There’s a story of a time when Jesus and his disciples were on a boat and a storm blew up. Jesus was sleeping through it, but they woke Him with the question, “Teacher, don’t you care that we are dying?” (Mark 4:38, WEB). Jesus hadn’t been worried at all, but at their question He got up and stopped the storm. I suspect there’s a reason Jesus wasn’t worried. With God on our side, the storms of life don’t present a real danger to us. Even if He seems to not be paying attention, He’s still very present and protective. He has the power to stop the storms instantly, and sometimes He does to show us His power and reliability, but things are still going to work together for good in the end even if He decides to let us go through the storms.
Perhaps a better question would be, “Why does God care so much?” There’s tons of evidence that God cares deeply about humanity. The main proof of that is found in Jesus’s sacrifice–God cares enough about us to die in our place. With that perspective in mind, our question may become “What are we that God should even think of us, much less care so much about us?” (Job 7:17; Ps. 8:4; Heb. 2:6). It’s awe-inspiring to think about the creator of the universe wanting us to be part of His family simply because He loves so much.
Why isn’t God doing things the way I want?
This next question is closely related to the last one. We wonder how long our trials will last, sure it would be better if God stepped in now and took care of things for us. We wonder how long it will be until the end comes, since it seems like the sooner the better for Jesus to return and stop pain, suffering, death, and evil. Similarly, we may question God’s planning and timing in other areas, wondering if He is unfair in the things that He commands or the way He interacts with people.
Even though these questions can sound like a lack of faith or an accusation, they’re still questions that it’s okay to ask. Jesus didn’t get upset when His disciples said, “Tell us, when will these things be? What is the sign of your coming, and of the end of the age?”–He just answered their question (Matt. 24:3, WEB). Yahweh didn’t cut-off Moses for asking, “How long must this suffering last?” (Ps. 90:13, NET). We can ask these things. It only becomes problematic when we decided the answer must be that God is wrong and we’re right.
Tolstoy talks about the insanity of this attitude by comparing “learned and liberal” people who reject God to kids who tear apart a watch without understanding how to put it back together, then complain that it doesn’t work. That’s similar to the analogies found in the Bible. When people accuse God of unfairness or of not knowing what He’s doing, God turns some big questions back on them. He says, “You turn things upside down!” It’s not for the creation to question the Creator and decide that He’s the one who lacks understanding. “Yet the house of Israel says, ‘The way of the Lord is not fair.’ House of Israel, aren’t my ways fair? Aren’t your ways unfair?” (Job 8:3; Is. 29:16; Jer. 2:5; Ezk. 18:23-29). God’s not the problem here; our limited understanding and lack of trust are what’s to blame.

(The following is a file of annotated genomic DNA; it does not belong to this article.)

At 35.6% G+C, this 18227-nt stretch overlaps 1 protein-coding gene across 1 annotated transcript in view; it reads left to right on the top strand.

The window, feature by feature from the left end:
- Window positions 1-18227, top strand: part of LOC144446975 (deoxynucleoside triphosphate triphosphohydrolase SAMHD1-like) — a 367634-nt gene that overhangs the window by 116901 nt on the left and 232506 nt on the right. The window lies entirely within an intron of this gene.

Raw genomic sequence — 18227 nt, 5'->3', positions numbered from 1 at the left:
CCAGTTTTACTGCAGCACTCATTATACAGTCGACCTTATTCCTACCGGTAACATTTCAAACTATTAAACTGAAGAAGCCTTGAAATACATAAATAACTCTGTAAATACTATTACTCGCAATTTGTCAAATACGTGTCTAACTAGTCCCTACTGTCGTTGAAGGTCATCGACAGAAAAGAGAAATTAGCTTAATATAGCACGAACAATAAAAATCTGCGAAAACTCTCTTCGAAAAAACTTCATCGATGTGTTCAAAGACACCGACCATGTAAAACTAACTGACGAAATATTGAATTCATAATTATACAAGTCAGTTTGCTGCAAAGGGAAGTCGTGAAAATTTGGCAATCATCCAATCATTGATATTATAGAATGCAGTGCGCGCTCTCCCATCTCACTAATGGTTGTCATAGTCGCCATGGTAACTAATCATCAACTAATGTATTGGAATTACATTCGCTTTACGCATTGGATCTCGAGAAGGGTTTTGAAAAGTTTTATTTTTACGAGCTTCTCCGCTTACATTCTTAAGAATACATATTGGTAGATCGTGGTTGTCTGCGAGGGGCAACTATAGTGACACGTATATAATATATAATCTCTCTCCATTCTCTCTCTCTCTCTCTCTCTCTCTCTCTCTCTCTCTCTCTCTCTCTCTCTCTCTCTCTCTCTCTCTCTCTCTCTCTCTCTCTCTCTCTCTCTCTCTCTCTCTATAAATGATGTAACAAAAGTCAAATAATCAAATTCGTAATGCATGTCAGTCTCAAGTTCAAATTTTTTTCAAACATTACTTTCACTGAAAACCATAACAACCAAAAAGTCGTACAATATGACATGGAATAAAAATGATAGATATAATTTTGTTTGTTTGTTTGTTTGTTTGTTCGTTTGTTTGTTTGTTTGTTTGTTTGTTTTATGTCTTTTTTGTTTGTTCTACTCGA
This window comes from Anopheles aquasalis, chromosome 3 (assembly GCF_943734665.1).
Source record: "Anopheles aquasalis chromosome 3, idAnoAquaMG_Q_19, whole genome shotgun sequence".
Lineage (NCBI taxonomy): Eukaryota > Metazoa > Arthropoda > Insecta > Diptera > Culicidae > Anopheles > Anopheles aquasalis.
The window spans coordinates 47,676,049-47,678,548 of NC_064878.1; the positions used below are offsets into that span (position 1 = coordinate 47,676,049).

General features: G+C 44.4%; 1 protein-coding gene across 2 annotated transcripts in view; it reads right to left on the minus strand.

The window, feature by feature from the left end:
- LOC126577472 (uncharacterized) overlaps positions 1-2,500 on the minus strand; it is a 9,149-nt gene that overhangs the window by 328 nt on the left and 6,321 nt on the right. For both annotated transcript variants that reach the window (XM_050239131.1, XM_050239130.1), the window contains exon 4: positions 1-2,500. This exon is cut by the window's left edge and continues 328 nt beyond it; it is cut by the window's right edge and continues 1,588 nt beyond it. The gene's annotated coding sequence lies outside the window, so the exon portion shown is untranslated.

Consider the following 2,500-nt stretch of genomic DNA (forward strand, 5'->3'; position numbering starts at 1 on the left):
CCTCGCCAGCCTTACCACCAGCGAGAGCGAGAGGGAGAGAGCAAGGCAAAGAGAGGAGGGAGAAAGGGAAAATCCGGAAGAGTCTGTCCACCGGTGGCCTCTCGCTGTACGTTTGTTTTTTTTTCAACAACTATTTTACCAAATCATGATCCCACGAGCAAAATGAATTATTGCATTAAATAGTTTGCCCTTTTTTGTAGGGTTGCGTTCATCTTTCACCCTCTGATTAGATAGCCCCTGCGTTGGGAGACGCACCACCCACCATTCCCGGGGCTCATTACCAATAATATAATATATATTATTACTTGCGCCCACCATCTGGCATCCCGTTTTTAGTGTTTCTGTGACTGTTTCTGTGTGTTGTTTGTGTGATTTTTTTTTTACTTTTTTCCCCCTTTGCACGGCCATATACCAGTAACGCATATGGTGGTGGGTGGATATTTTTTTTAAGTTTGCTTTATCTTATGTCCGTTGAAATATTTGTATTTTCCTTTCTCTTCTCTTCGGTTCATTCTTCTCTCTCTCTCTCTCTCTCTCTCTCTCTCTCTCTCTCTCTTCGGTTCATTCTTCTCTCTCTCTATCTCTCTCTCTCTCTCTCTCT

What must I do now?
A rich young man once asked Jesus, “Good teacher, what good thing shall I do, that I may have eternal life?” When Jesus replied that this man should keep the commandments, he responded, ““All these things I have observed from my youth. What do I still lack?” (Matt. 19:16-20; Mark 10:17-21; Luke 18:18-23). That question is at the top of my list for things I’d like to ask God and get a clear answer on right now. I grew up in the church and didn’t really have a rebellious phase (though that doesn’t mean I haven’t sinned/missed the mark on God’s commandments). But I do sympathize with this young man. I’ve been following God my whole life; what do I still lack?
Whether you’re just starting out your journey as a Christian–like those in Acts whose response to hearing the gospel was, “What shall we do?” (Acts 2:37; 16:30)– or you’ve been following God for many years, the question of what to do now is a good one. Throughout scripture, people asked questions like, “How can man be just with God?”, “Where does wisdom come from?”, “Where is the good way?”, and “How shall I come before Yahweh?” (Job 9:2; 28:12, 20; Ps. 119:9; Jer. 6:16; Mic. 6:6-8). We treat these questions like they’re very complicated, but God gives us simple answers.
He has shown you, O man, what is good.Micah 6:8, WEB
What does Yahweh require of you, but to act justly,
to love mercy, and to walk humbly with your God?
Jesus reiterates the simplicity of this point in the gospels. His answer to “How can we know the way?” is “I am the way, the truth, and the life” (John 14:5-6, WEB). His answer to “Which is the greatest commandment in the law?” and “What shall I do to inherit eternal life?” is to love God and love your neighbor (Matt. 22:35-40; Luke 10:25-29). It’s not that complicated.
God welcomes His people to engage with Him in real, dynamic relationship. Part of that relationship involves asking questions. If we have concerns, we’re invited to take them to God. If we have questions about Him or for Him, we ought to ask and then seek answers from Him through prayer, Bible study, meditation on the Word, and fasting.
Featured image from Lightstock by Jantanee